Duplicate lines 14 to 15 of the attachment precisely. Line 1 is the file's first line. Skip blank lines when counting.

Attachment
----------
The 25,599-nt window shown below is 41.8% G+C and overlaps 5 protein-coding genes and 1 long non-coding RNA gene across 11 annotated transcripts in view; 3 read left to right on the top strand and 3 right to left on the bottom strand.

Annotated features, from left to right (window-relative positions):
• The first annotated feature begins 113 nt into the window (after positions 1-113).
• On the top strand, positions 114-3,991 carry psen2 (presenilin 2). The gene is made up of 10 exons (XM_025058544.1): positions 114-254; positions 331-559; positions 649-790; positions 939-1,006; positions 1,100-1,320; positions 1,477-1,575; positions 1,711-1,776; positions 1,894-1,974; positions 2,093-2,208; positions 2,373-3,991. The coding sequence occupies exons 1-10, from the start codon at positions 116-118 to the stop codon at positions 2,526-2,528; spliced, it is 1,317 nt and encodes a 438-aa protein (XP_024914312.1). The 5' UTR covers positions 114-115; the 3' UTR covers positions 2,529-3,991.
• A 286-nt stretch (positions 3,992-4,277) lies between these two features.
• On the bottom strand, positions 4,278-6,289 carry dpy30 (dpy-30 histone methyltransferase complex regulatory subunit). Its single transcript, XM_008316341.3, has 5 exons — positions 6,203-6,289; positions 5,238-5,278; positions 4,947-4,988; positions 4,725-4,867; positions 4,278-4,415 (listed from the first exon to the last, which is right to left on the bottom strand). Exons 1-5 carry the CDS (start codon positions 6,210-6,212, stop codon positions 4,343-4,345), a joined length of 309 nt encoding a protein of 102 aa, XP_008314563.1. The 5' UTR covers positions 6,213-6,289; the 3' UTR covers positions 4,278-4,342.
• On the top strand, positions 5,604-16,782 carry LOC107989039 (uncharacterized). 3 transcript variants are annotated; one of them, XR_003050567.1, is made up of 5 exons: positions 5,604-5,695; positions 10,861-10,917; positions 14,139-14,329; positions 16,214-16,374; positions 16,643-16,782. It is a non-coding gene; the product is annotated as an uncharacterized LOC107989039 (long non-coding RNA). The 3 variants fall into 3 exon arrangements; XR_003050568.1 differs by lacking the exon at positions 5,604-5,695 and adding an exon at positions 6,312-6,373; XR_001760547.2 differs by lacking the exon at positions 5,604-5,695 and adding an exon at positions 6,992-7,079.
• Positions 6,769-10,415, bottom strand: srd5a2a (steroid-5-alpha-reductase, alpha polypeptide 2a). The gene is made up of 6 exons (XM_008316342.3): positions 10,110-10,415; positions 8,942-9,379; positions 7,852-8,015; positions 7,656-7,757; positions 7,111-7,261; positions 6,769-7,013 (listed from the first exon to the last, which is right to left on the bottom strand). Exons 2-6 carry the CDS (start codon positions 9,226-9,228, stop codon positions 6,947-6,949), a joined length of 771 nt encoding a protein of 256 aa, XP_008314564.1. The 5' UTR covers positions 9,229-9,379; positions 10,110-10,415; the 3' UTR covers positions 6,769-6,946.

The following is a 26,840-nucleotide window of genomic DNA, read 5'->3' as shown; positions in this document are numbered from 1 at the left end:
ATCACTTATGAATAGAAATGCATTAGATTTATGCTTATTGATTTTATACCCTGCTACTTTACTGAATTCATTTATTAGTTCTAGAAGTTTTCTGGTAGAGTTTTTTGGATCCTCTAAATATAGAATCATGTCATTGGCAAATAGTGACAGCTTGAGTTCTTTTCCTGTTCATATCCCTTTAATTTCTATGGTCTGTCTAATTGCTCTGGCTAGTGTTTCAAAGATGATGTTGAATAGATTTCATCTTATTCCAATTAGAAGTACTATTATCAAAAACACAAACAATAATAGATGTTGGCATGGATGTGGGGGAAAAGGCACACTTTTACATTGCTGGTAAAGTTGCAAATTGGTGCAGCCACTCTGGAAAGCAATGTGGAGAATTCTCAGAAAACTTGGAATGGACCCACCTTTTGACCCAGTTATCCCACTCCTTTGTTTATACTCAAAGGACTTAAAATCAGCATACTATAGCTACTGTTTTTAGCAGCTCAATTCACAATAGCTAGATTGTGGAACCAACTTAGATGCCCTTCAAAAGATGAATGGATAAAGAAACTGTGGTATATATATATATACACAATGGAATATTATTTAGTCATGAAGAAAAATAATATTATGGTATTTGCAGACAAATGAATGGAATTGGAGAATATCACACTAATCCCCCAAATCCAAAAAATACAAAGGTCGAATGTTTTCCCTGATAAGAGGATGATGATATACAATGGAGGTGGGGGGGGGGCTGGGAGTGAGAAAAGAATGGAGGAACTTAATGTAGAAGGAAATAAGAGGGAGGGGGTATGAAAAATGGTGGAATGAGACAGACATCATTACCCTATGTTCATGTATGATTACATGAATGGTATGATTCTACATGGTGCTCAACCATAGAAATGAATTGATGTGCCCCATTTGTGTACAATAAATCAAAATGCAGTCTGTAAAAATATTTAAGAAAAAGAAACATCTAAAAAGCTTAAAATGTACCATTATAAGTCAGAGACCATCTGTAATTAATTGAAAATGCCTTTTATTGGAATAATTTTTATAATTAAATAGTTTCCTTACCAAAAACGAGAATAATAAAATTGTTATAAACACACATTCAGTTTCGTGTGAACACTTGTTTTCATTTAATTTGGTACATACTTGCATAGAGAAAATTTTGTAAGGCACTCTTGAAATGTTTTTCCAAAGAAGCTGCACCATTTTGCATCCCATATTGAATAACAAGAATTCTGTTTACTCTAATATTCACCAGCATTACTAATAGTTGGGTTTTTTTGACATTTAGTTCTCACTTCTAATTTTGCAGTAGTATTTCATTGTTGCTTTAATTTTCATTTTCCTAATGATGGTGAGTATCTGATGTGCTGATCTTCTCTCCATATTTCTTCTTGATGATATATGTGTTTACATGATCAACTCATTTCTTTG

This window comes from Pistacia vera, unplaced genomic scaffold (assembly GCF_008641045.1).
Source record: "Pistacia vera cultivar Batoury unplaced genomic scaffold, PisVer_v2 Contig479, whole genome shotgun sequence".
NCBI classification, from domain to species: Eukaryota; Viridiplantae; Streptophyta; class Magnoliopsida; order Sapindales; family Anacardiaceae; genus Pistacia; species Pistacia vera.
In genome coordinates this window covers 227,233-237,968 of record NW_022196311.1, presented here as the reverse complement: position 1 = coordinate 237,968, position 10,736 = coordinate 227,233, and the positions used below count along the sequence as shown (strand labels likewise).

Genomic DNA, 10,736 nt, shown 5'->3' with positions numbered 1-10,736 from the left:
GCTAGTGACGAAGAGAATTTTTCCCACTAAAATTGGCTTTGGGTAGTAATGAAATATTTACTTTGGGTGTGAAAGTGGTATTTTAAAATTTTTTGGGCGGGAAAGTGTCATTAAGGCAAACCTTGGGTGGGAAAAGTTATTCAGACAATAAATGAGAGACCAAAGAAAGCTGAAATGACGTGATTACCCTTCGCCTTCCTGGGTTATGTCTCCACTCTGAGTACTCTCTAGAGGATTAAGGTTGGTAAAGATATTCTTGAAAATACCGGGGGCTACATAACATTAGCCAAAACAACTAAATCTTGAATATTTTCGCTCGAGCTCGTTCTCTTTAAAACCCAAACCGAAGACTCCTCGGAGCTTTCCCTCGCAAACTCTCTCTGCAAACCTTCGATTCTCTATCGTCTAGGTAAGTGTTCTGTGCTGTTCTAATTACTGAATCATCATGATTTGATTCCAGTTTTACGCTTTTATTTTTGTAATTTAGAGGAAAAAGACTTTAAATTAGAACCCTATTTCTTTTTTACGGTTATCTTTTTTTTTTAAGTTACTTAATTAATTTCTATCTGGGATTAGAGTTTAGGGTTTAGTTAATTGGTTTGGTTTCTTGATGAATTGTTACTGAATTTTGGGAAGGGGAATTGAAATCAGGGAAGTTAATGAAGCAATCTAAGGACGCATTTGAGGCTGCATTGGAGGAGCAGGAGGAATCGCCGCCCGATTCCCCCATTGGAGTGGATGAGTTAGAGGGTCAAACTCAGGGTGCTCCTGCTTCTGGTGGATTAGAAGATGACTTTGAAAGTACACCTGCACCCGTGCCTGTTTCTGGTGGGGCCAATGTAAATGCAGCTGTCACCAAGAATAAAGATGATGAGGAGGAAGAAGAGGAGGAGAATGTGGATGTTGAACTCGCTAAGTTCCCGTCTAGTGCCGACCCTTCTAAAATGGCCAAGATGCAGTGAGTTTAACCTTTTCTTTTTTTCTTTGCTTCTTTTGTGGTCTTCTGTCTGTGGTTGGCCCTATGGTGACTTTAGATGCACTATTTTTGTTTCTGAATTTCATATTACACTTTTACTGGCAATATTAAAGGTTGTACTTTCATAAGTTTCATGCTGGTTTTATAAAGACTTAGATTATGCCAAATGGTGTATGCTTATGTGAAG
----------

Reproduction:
In genome coordinates this window covers 227,233-237,968 of record NW_022196311.1, presented here as the reverse complement: position 1 = coordinate 237,968, position 10,736 = coordinate 227,233, and the positions used below count along the sequence as shown (strand labels likewise).

Genomic DNA, 10,736 nt, shown 5'->3' with positions numbered 1-10,736 from the left: